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How Bluebook Backlash Led to the Creation of BabyBlue, Now Indigo Book
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Photo courtesy of the University of Utah.

Summary: Backlash against legal staple the Bluebook has ushered in the rise of the opposing Indigo Book. 

In high school and college, we’re all ingrained to write papers using MLA, Chicago, or APA style. But just when we think we got our writing on lock, those who journey to law school are hit with a new style messiah–the Bluebook, a.k.a. A Uniform System of Citation. The legal citation style guide has been around since 1926, and for decades, it was as precious to attorneys as the Bible is to Christians. However, in the past few years, the Bluebook has faced some prominent backlash.


“It is a comically elaborate thicket of random and counterintuitive rules about how to cite judicial decisions, law review articles and the like,” Adam Liptak wrote in the New York Times. “It is both grotesque and indispensable.”

What is the Bluebook?

The majority of law schools use and teach the Bluebook style guide, which is published by legal powerhouses the Harvard Law Review Association, the Columbia Law Review, the University of Pennsylvania Review, and the Yale Law Journal. In addition to being used as a citation guide for law students, it is also the main style guide for federal courts. The book is well-known for its bright blue cover with simple type face.

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While the real world for lawyers may use alternative guides, almost every attorney was taught using the Bluebook at one point. Because of its omnipresence and our changing times, people are starting to question the usefulness of the 500+ page tome. After all, why write a 50 word citation when a few words will do?

Why do people hate the Bluebook?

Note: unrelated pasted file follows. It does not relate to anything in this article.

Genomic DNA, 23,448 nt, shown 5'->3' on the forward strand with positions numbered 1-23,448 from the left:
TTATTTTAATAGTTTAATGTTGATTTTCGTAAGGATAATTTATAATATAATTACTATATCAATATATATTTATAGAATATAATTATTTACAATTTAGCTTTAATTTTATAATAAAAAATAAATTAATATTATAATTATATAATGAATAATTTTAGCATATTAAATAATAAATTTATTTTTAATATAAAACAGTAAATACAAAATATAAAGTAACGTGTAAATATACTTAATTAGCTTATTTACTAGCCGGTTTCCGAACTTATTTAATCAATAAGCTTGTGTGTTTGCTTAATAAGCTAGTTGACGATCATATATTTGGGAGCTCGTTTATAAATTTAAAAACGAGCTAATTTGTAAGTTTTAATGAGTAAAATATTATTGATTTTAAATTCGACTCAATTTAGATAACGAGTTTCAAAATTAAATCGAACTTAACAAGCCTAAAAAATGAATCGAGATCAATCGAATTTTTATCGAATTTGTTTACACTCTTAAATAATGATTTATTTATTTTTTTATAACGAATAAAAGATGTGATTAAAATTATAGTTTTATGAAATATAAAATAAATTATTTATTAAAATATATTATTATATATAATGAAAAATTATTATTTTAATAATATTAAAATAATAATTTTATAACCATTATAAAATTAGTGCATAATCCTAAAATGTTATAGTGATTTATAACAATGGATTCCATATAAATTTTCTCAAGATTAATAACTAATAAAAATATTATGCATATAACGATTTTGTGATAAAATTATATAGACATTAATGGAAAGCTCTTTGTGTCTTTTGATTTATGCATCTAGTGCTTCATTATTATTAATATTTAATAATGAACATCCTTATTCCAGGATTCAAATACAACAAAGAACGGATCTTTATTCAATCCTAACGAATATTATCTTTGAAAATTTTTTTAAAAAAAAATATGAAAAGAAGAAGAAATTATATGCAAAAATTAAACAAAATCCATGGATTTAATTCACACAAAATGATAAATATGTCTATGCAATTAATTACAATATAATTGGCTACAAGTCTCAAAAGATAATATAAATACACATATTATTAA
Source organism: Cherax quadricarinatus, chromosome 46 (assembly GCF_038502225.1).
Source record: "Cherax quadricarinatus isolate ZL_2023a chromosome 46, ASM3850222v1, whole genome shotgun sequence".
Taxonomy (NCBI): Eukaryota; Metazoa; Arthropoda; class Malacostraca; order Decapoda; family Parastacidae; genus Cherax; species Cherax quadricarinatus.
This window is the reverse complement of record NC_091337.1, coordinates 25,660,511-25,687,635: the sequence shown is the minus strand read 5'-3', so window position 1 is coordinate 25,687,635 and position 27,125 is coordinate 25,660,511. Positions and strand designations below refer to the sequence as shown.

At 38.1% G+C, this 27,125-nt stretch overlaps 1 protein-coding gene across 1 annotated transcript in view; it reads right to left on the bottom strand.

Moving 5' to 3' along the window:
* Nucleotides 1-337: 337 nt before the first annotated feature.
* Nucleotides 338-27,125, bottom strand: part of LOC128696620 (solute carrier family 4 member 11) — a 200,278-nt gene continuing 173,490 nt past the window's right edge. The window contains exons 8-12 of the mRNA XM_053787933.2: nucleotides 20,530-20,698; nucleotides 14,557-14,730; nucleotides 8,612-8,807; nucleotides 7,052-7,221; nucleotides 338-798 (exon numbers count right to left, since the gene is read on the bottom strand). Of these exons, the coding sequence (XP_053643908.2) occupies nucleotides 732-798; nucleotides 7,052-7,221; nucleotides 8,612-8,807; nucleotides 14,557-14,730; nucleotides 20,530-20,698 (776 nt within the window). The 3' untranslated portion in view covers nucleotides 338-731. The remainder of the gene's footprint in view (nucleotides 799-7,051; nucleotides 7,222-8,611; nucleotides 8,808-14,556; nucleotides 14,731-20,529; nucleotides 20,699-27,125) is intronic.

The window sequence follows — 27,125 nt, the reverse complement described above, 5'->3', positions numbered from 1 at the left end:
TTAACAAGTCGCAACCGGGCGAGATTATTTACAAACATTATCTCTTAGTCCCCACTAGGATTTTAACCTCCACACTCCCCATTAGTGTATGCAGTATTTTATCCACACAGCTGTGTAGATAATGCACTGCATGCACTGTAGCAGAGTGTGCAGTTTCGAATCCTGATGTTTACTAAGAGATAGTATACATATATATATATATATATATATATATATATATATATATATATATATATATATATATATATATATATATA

The main controversy of the Bluebook is that its citation style is overly complicated. Influential Federal Judge Richard Posner has been one of the most prominent Bluebook abolitionists since 2011. In a recent ABA Journal article, he didn’t hold back with his animosity towards the current system.

“The first thing to do is burn all copies of the Bluebook, in its latest edition 560 pages of rubbish, a terrible time waster for law clerks employed by judges who insist, as many do, that the citations in their opinions conform to the Bluebook,” Posner said to the ABA Journal.

Posner publically called for a simpler system, and he even created his own, which was published in a Yale Law Journal article years ago. In contrast to the Bluebook’s denseness, Posner’s guide is approximately five printed pages long.

Posner’s belief has been echoed by prominent writers in the legal community such as Ilya Somin. Somin agreed in The Washington Post that  doing away with the Bluebook would save lawyers, legal scholars, and law students “time and effort” from reading and using the book’s “useless” rules.

What was the response to the Bluebook backlash?

Because Bluebook is everywhere in the legal community, it has become a profitable enterprise for its publishers. Believing the book’s content should be open source, a group led by New York University professor, Christopher J. Sprigman, created a public domain version of Bluebook called BabyBlue, which of course was met with pushback by Bluebook’s publishers. Sprigman’s camp argued Bluebook’s citation guide was critical to legal infrastructure and therefore not protected under copyright law. Bluebook said that their “carefully curated examples, explanations and other textual materials” was intellectual property.

Bluebook’s publishers sent Sprigman a cease and desist letter, and that attempt to stop BabyBlue caused hundreds of students from schools such as Yale and NYU to revolt by signing a petition. After a lengthy legal back and forth, BabyBlue was finally allowed to be published in early 2016. However, in March of 2016, they announced that they would call their e-book, Indigo Book, instead.

What do you think of the Bluebook? Let us know in the comments below. 


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